February 8, 2023, 12:00 – 1:30 PM CST

Contested Histories in Remembering Americana with Raffi Andonian

What makes historic sites, monuments, curriculums, publications, films, and symbols so controversial?

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Time & Location

Virtual

This is a 4-week virtual lecture series using the Zoom platform. A series of four lectures about Norse Mythology over a four-week period.

About the Event

About this class:

This is a 10-week virtual class using the Zoom platform.

Wednesdays: February 8, 15, 22, March 1, 8, 15, 22, 29, April 5, 12, 19, 26 - 12-1:30 pm CST


We can better understand the world today by studying the provocative people and events of the past. What makes historic sites, monuments, curriculums, publications, films, and symbols so controversial? Conflicts over stories, spaces, and identities derive from their contested narratives, but how do we decide which perspectives are appropriate in each circumstance? We will examine an array of major topic areas, develop strategies for evaluating their histories, explore tools for helping us understand beyond our own opinions, and discuss as a group how we can all learn more and contribute constructively around us.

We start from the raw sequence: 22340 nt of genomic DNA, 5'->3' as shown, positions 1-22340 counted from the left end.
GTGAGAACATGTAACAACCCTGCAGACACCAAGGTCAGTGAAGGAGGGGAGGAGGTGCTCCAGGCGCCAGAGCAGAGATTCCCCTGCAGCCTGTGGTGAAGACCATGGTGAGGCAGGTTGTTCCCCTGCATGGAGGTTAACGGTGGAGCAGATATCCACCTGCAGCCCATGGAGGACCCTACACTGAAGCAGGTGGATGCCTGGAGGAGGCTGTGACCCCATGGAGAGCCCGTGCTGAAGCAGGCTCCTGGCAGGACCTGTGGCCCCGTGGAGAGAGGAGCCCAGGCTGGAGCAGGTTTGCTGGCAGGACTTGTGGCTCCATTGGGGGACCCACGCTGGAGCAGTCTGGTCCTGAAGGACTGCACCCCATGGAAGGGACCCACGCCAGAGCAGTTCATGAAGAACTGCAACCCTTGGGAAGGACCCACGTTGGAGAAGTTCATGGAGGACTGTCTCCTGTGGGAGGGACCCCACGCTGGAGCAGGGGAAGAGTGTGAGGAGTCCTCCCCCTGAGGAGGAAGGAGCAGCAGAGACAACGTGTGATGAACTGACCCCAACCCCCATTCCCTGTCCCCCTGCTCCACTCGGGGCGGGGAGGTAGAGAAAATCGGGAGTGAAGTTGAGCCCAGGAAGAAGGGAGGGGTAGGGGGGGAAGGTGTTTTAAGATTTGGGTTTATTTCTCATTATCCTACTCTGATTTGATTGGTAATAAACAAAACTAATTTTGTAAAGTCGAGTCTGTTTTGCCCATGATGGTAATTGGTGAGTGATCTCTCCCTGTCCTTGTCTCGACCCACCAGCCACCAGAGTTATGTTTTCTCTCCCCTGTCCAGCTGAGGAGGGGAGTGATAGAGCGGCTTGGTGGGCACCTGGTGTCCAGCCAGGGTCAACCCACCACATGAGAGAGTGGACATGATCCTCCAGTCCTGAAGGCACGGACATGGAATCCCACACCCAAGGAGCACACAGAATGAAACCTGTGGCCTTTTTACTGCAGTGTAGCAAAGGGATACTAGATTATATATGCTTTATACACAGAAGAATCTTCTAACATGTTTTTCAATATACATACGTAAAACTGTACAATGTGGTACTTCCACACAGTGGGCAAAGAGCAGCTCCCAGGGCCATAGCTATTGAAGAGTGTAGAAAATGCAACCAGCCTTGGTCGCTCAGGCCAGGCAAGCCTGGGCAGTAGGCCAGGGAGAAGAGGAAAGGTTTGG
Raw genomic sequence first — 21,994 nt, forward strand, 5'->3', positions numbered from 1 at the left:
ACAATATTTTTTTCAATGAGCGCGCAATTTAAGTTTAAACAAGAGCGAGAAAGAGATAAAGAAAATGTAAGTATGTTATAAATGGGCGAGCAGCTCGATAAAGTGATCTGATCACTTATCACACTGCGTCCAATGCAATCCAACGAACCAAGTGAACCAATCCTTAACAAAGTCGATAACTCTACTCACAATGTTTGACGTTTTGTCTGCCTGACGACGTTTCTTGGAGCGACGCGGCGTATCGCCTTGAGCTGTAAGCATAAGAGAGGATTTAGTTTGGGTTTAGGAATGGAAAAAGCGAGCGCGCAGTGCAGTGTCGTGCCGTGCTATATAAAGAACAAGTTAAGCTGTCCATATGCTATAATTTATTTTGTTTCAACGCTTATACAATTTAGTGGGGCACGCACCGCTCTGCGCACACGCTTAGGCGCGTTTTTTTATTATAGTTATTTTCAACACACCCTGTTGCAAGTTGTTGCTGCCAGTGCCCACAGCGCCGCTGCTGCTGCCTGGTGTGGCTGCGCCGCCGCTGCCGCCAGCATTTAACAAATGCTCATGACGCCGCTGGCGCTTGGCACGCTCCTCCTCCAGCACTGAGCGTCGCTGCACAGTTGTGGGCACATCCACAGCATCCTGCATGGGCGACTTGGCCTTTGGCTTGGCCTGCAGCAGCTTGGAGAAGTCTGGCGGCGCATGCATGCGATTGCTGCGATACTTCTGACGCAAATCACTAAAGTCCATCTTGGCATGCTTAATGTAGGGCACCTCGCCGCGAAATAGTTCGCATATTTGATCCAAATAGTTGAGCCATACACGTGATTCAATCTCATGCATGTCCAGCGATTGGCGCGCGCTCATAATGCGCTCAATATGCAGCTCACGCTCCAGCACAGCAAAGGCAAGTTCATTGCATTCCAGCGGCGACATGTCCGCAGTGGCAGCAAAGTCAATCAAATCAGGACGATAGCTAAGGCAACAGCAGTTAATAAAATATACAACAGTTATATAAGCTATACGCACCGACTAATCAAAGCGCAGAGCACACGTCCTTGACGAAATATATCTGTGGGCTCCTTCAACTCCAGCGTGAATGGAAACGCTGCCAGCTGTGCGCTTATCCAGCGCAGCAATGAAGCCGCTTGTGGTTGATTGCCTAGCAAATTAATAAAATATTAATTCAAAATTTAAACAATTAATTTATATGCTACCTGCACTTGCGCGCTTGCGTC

Instructor bio:

Raffi Andonian is a frequent guest on ABC-NBC-FOX-CBS TV stations nationwide and also produces and hosts his own streaming TV show that aims to challenge the present by inquiring the past. He has authored 3 Amazon best-selling books, and he has a bachelor's and a master's degree in history and another master's degree in historic preservation. He began his career as a guide working at the Gettysburg battlefield, the Martin Luther King Jr. childhood home, and in Los Alamos where the atomic bomb was created.


Humanities North Dakota classes and events are funded in part by the National Endowment for the Humanities.


HND VALUE STATEMENT

Any views, findings, conclusions, or recommendations expressed in this {article, book, exhibition, film, program, database, report, Web resource}, do not necessarily represent those of the National Endowment for the Humanities or Humanities North Dakota. However, in an increasingly polarized world, we at Humanities North Dakota believe that being open-minded is necessary to thinking critically and rationally. Therefore our programs and classes reflect our own open-mindedness in the inquiry, seeking, and acquiring of scholars to speak at our events and teach classes for our Public University. To that end, we encourage our participants to join us in stepping outside our comfort zones and considering other perspectives and ideas by being open-minded while attending HND events featuring scholars who hold a variety of opinions, some being opposite of our own held beliefs.



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What makes historic sites, monuments, curriculums, publications, films, and symbols so controversial?

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$25

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